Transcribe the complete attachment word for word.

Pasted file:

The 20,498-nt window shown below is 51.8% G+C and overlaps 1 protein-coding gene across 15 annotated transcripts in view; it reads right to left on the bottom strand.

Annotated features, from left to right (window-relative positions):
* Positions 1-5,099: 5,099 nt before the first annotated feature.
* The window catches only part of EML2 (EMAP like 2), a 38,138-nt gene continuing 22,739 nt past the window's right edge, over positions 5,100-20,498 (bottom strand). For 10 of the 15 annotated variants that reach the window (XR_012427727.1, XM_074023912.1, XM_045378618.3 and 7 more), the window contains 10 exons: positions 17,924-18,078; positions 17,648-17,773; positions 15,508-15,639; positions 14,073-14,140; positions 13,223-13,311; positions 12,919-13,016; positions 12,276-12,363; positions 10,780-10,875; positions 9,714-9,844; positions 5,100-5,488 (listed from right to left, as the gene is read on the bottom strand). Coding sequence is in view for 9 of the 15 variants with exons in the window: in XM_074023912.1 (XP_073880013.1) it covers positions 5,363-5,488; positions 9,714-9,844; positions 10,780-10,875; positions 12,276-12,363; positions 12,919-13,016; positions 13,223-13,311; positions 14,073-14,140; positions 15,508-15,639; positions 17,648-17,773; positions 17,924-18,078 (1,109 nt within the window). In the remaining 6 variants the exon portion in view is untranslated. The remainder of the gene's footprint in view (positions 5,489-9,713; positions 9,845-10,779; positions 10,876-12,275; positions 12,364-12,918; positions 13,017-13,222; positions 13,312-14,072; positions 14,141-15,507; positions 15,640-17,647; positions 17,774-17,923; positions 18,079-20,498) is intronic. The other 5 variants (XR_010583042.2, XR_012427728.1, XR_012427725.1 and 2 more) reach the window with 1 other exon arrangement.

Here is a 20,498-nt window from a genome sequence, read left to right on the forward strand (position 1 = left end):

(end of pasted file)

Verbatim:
The 20,498-nt window shown below is 51.8% G+C and overlaps 1 protein-coding gene across 15 annotated transcripts in view; it reads right to left on the bottom strand.

Annotated features, from left to right (window-relative positions):
* Positions 1-5,099: 5,099 nt before the first annotated feature.
* The window catches only part of EML2 (EMAP like 2), a 38,138-nt gene continuing 22,739 nt past the window's right edge, over positions 5,100-20,498 (bottom strand). For 10 of the 15 annotated variants that reach the window (XR_012427727.1, XM_074023912.1, XM_045378618.3 and 7 more), the window contains 10 exons: positions 17,924-18,078; positions 17,648-17,773; positions 15,508-15,639; positions 14,073-14,140; positions 13,223-13,311; positions 12,919-13,016; positions 12,276-12,363; positions 10,780-10,875; positions 9,714-9,844; positions 5,100-5,488 (listed from right to left, as the gene is read on the bottom strand). Coding sequence is in view for 9 of the 15 variants with exons in the window: in XM_074023912.1 (XP_073880013.1) it covers positions 5,363-5,488; positions 9,714-9,844; positions 10,780-10,875; positions 12,276-12,363; positions 12,919-13,016; positions 13,223-13,311; positions 14,073-14,140; positions 15,508-15,639; positions 17,648-17,773; positions 17,924-18,078 (1,109 nt within the window). In the remaining 6 variants the exon portion in view is untranslated. The remainder of the gene's footprint in view (positions 5,489-9,713; positions 9,845-10,779; positions 10,876-12,275; positions 12,364-12,918; positions 13,017-13,222; positions 13,312-14,072; positions 14,141-15,507; positions 15,640-17,647; positions 17,774-17,923; positions 18,079-20,498) is intronic. The other 5 variants (XR_010583042.2, XR_012427728.1, XR_012427725.1 and 2 more) reach the window with 1 other exon arrangement.

Here is a 20,498-nt window from a genome sequence, read left to right on the forward strand (position 1 = left end):